He gave the Germans 10 days to respond. If they continued their present stance, he threatened to send Dewey into the area to “observe” near Venezuela.

Those 10 days went by with no changes, but public opinion in the United States and Britain grew increasingly negative toward the intervention. It became clear that Britain would not risk confrontation with the United States over Venezuela. Germany would be on its own in any conflict, which Theodore Roosevelt now threatened von Holleben with directly.

Speaking Softly

Kaisher Wilhelm II, realizing that he would be outgunned in a confrontation in the Western Hemisphere, eventually decided to accept the international arbitration as proffered by President Castro. However, it was necessary for him to keep his honor intact to avoid any re-escalation into another crisis. von Holleben was quietly recalled to Berlin under the guise of illness, while Theodore Roosevelt later sent him a warm letter of regard. As such, no public embarrassment came for him or Wilhelm, nor did Theodore Roosevelt brag about his victory. The blockade ended in early 1903.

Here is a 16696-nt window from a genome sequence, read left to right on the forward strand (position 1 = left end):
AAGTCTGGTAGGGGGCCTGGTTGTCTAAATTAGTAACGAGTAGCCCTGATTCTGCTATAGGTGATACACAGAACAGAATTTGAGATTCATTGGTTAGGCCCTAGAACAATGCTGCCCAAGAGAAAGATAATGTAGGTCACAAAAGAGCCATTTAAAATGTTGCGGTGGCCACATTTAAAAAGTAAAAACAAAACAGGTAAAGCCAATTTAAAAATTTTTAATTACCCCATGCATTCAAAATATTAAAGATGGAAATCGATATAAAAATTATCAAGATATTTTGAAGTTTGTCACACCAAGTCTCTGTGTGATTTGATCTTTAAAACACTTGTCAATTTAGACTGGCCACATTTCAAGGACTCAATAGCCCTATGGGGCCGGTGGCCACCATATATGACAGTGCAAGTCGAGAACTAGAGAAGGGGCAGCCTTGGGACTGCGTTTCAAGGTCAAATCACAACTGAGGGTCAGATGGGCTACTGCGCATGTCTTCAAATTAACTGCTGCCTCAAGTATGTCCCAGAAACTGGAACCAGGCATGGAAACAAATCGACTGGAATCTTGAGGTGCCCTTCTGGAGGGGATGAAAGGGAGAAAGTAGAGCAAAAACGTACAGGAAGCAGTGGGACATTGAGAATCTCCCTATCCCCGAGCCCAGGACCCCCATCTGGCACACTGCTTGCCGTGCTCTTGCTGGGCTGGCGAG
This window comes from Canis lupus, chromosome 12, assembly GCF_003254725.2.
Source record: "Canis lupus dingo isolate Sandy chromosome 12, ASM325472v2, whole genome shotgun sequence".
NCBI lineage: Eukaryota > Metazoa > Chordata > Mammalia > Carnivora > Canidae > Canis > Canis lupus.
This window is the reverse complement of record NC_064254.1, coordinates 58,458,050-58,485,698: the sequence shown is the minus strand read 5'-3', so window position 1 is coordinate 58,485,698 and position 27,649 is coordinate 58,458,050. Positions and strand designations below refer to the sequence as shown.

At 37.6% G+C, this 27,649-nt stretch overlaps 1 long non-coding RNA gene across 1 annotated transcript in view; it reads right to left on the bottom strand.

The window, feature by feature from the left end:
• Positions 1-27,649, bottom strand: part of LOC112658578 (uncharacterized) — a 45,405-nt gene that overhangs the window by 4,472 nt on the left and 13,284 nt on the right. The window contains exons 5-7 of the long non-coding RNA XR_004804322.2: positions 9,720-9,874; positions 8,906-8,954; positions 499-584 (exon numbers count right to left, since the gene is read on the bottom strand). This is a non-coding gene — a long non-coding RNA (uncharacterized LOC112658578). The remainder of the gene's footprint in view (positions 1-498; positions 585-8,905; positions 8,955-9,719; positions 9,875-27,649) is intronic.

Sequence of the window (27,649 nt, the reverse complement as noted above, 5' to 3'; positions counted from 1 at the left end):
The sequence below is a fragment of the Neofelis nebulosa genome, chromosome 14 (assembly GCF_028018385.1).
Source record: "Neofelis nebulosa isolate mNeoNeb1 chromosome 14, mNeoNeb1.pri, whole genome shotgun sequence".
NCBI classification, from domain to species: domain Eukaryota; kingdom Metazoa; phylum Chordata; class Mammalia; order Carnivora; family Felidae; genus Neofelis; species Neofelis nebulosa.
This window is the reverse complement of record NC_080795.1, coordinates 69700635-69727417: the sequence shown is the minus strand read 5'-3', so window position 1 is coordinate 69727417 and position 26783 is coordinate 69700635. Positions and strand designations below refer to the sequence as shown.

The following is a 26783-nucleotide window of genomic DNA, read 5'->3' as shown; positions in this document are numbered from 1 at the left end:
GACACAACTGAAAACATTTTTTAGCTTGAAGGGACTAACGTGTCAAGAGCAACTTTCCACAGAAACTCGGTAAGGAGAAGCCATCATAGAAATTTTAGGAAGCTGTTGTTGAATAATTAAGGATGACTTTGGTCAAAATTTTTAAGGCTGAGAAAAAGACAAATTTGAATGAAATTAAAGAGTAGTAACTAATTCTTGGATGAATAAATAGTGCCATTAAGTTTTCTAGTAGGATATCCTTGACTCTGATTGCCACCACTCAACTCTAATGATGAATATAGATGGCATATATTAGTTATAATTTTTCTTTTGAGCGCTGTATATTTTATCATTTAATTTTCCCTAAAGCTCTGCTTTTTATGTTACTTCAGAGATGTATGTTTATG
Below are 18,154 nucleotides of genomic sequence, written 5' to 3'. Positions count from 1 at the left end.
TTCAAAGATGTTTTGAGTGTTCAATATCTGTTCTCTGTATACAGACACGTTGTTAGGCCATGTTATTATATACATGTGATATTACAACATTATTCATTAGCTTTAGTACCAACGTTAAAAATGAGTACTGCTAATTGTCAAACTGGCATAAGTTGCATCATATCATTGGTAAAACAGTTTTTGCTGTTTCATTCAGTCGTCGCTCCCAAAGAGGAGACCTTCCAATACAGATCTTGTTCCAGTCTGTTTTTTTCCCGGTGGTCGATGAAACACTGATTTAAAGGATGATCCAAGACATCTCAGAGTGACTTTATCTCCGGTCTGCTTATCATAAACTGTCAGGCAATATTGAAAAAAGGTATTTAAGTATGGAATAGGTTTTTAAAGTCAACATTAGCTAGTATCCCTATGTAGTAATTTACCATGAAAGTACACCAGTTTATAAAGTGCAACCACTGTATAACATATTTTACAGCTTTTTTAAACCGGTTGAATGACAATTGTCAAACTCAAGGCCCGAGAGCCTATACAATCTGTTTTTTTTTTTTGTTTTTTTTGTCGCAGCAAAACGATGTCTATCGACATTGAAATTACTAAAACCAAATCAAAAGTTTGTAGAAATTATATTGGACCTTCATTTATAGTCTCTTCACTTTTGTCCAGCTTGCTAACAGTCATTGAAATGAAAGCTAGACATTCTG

Venezuela Crisis 1902

The whole thing was kept so secret that the true extent of the 1902 Venezuela Crisis became known only decades later, long after everyone involved had died. Talk about saving face!

Lessons from the 1902 Venezuela Crisis

The 1902 crisis offers us several lessons on conduct, leadership, and strategy.

In the first place, the President was concerned with getting the job done, not with egos or honor. He knew what his objective was. He could not allow European nations to violate the Monroe Doctrine and so perceive American weakness, especially so close to the future Panama Canal zone. He acted on this with no other distractions, though tempers obviously flared.